Looking at a Moschino creation and not guessing right away who designed it it’s quite impossible: who else would create a hat using teddy bears, for example? And who would take Minnie Mouse on the catwalk or propose tie-made skirts?
Ironic, funny, provocative: three adjectives to sum up Moschino’s style. The company’s founder, Franco Moschino, was born in 1950 and when he was young he didn’t dream to become a fashion designer. Actually he wanted to become a painter and studied at Academy of Fine Arts of Brera, but he needed a job to pay his studies.
A financial reason, though, brought him to start working as a clothing designer for some Italian ateliers like Cadette , that was part of the Versace group. There he underwent the fascination of clothing creation and decided to change his plans: he was no longer going to be a painter, but a fashion designer who was to acquire success and admiration in a few years.
In 1983 Moschino Couture, his first line, came to light with prêt a porter collections that included casual clothing and shoes, while in 1985 Moschino launched his Cheap and Chic line for men and women, which proposed affordable yet high quality items to make fashion closer to common people. In the following years the brand presented his Moschino Jeans line, but also its eyewear, jewellery, accessories and perfumes collections.
Moschino impressed a conspicuous audience with a young and fresh style that mixed refined tailoring techniques and high quality fabrics with an original and ironic design that famous people too have proved to love, Madonna included.
Anyone who has ever seen “The Nanny”, the famous tv serie whose protagonist was Fran Drescher, can immediately understand what we are talking about. Fran the nanny, indeed, in the show used to wear super colored and peculiar outfits, most of which were precisely Moschino’s.
The main feature that makes Moschino creations so easily recognizable is the addition of funny and mocking details to classic items: strange buttons, coloured pins, odd decorations like little teddy bears and so on. This also happens with elegant dresses, that always have something funny in it, or with classic tailleurs whose bottons could even be pinwheels.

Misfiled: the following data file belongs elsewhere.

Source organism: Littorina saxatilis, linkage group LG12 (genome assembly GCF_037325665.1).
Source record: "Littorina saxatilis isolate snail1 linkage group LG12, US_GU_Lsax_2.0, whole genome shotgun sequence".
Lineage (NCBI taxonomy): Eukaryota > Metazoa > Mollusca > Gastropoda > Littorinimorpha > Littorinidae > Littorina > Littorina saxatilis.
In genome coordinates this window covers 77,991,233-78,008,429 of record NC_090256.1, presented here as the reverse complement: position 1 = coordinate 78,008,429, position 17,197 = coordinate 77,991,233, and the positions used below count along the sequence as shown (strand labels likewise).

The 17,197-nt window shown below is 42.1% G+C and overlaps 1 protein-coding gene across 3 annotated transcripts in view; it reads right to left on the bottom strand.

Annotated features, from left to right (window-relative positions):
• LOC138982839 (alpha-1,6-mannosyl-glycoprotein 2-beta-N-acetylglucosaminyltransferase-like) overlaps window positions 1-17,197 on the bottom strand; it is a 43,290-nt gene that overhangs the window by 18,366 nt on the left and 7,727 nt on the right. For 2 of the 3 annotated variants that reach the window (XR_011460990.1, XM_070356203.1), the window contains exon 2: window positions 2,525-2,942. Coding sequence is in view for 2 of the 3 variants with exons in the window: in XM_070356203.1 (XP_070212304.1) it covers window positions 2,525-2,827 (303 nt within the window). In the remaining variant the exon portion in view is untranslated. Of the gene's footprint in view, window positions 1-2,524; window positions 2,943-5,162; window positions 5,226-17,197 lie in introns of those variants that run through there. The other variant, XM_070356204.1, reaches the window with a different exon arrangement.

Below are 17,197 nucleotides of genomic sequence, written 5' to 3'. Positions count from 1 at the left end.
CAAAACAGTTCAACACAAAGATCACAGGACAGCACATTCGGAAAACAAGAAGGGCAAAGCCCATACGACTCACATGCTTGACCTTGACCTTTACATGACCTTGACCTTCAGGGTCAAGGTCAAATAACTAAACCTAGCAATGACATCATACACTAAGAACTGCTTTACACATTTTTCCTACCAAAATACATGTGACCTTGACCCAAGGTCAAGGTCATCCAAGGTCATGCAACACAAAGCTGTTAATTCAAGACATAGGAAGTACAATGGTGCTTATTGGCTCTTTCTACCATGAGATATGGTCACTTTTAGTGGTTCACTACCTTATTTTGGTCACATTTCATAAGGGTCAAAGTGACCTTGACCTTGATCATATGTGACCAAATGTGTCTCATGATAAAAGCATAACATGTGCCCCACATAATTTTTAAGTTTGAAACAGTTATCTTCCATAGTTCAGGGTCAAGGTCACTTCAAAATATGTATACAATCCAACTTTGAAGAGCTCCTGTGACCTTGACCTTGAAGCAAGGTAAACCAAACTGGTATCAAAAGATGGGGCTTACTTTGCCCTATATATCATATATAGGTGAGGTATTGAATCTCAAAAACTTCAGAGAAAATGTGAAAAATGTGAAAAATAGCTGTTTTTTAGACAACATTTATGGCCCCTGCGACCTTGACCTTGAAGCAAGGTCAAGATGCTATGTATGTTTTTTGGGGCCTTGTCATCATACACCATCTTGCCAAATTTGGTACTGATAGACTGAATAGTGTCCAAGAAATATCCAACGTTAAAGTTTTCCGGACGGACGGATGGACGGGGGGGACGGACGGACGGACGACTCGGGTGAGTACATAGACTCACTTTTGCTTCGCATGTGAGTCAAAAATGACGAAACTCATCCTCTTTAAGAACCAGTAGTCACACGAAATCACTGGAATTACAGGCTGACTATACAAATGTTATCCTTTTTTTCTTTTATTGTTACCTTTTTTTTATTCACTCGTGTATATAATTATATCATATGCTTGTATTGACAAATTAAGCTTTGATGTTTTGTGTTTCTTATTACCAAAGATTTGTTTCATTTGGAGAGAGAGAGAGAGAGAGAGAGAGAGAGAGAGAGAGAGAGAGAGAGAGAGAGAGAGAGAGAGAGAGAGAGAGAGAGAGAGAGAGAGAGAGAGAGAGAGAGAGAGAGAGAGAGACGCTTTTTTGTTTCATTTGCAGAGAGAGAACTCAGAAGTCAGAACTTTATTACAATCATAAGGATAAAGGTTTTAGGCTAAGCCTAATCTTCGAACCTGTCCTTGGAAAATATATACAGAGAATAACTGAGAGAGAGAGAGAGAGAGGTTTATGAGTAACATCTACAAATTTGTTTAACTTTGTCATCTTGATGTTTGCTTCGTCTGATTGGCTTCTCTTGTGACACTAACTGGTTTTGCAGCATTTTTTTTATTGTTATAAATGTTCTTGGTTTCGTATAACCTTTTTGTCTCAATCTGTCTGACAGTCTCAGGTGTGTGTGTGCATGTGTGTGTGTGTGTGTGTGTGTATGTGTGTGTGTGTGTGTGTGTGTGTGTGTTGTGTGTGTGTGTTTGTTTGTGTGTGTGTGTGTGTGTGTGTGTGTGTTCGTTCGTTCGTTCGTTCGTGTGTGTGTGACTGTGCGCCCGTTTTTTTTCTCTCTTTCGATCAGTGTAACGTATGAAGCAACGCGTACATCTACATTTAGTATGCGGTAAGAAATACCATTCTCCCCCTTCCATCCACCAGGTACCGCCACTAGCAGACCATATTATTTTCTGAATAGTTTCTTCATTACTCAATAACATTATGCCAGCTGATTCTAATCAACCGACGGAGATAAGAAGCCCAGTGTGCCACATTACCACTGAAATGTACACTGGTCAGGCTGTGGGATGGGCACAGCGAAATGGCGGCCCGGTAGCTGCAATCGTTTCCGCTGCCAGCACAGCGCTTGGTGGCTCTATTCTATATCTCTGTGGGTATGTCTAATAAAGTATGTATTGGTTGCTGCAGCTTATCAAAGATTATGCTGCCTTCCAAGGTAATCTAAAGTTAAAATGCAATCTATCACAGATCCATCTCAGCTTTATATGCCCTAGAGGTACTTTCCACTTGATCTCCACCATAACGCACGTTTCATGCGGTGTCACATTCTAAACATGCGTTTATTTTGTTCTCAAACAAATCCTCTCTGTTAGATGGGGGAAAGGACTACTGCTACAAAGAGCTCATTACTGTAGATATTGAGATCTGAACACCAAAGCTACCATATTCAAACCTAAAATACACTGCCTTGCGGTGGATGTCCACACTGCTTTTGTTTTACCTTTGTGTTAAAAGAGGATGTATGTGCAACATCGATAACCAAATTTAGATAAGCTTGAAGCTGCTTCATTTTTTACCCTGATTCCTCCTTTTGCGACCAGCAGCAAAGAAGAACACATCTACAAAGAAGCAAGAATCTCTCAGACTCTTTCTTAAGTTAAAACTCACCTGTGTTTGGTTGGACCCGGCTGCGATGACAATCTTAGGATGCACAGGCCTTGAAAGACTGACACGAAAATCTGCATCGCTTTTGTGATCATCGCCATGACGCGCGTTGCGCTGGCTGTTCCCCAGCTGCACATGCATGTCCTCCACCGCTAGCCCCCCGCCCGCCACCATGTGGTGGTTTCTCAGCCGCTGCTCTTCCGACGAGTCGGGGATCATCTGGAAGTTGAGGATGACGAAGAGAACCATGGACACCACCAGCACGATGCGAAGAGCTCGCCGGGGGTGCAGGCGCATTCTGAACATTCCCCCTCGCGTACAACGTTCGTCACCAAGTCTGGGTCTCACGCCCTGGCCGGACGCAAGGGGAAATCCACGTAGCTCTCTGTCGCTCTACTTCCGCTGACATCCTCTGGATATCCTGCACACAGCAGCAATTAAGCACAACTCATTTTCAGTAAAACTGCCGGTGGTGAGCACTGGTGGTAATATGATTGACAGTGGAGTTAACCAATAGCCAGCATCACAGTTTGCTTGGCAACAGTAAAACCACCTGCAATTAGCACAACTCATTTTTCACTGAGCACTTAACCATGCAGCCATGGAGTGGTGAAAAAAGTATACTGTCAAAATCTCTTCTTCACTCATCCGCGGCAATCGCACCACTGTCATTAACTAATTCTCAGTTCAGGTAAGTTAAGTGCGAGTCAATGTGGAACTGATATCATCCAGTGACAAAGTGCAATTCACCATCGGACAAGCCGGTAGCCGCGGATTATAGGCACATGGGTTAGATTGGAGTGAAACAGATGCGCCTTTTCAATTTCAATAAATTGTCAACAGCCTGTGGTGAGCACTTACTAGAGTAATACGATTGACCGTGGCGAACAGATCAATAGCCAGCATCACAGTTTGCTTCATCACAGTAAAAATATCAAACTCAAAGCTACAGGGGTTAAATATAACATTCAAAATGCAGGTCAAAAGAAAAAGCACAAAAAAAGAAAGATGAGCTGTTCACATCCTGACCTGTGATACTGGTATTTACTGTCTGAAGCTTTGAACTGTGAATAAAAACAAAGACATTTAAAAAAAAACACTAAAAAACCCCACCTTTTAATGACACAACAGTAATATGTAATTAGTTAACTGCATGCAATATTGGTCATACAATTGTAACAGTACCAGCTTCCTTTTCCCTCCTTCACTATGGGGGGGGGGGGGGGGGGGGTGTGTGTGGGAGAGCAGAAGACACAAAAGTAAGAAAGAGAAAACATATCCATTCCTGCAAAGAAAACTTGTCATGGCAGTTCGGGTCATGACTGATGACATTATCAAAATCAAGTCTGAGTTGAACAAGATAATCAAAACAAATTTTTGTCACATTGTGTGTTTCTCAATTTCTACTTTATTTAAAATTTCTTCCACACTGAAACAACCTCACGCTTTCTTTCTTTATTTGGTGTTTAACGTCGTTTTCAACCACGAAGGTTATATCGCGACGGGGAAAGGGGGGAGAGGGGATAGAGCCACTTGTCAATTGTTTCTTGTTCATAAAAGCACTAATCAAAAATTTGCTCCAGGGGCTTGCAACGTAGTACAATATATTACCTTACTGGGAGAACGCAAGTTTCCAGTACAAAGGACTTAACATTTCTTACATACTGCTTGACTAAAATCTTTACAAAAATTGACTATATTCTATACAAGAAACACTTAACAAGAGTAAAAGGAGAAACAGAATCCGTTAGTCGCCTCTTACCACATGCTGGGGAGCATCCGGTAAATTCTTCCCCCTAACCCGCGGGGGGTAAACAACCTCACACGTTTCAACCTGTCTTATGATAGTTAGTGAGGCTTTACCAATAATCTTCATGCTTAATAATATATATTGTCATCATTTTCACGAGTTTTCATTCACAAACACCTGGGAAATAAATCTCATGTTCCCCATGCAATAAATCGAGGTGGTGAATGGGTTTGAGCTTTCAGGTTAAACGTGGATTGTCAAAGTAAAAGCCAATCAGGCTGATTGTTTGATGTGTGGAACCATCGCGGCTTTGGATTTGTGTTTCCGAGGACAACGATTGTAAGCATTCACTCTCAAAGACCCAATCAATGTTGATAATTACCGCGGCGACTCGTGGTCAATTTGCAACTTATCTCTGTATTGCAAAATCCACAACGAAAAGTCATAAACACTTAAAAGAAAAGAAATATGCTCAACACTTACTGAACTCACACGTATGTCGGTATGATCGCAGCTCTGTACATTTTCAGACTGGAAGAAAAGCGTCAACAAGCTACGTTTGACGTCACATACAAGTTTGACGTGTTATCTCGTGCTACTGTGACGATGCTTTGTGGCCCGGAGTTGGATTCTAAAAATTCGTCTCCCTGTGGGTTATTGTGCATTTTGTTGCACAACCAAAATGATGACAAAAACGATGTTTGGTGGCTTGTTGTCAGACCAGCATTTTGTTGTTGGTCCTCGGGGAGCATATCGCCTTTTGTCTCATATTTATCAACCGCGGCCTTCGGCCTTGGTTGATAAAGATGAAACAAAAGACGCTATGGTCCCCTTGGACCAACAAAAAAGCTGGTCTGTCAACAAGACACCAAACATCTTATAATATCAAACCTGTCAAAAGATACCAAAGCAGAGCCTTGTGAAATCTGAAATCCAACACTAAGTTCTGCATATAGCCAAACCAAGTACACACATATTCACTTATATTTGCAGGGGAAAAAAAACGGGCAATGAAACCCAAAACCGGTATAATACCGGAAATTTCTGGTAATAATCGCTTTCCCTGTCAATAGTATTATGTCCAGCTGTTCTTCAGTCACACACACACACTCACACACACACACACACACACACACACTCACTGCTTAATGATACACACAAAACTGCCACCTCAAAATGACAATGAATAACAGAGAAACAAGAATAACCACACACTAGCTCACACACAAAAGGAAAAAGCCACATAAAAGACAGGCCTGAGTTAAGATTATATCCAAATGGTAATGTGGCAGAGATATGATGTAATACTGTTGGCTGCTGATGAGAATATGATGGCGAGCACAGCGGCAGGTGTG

This apparently nonsense style is actually a very refined one, as it inspires to classical forms but minimizes their seriousness with some elements that make them less strict.
Bags, denim, dresses, waistcoats: all of them have become canvas on which Moschino have played with super colored decorations, printing on them the brand logo or some cartoon hero, but also adding other kinds of crazy details and printed patterns.
Basically, Moschino likes to play with fashion, reinventing it and even fooling haute couture expressions, that sometimes people take too seriously. And he achieves his goal making use of irony, expressed in the brilliant colors and foolish garnishments that have made him one of the best known and acclaimed Italian fashion designers.
Moschino’s crazy style reflects not only in clothing, but also in accessories and in the playful perfumes the brand launched. Cheap and chic, for example, is inspired to Olive Oyl, while the more recent Moschino fresh has a package that resembles a cleanser.
When Franco Moschino died in 1994, his assistant Rossella Jardini became the new creative director of the company and continued expanding the activity abroad with shop openings in several countries.
Since 2013 the maison’s new creative director is Jeremy Scott, whose collections are inspired to fast food and cartoons such as Spongebob and maintain the same irreverent style that has always characterized the fashion house.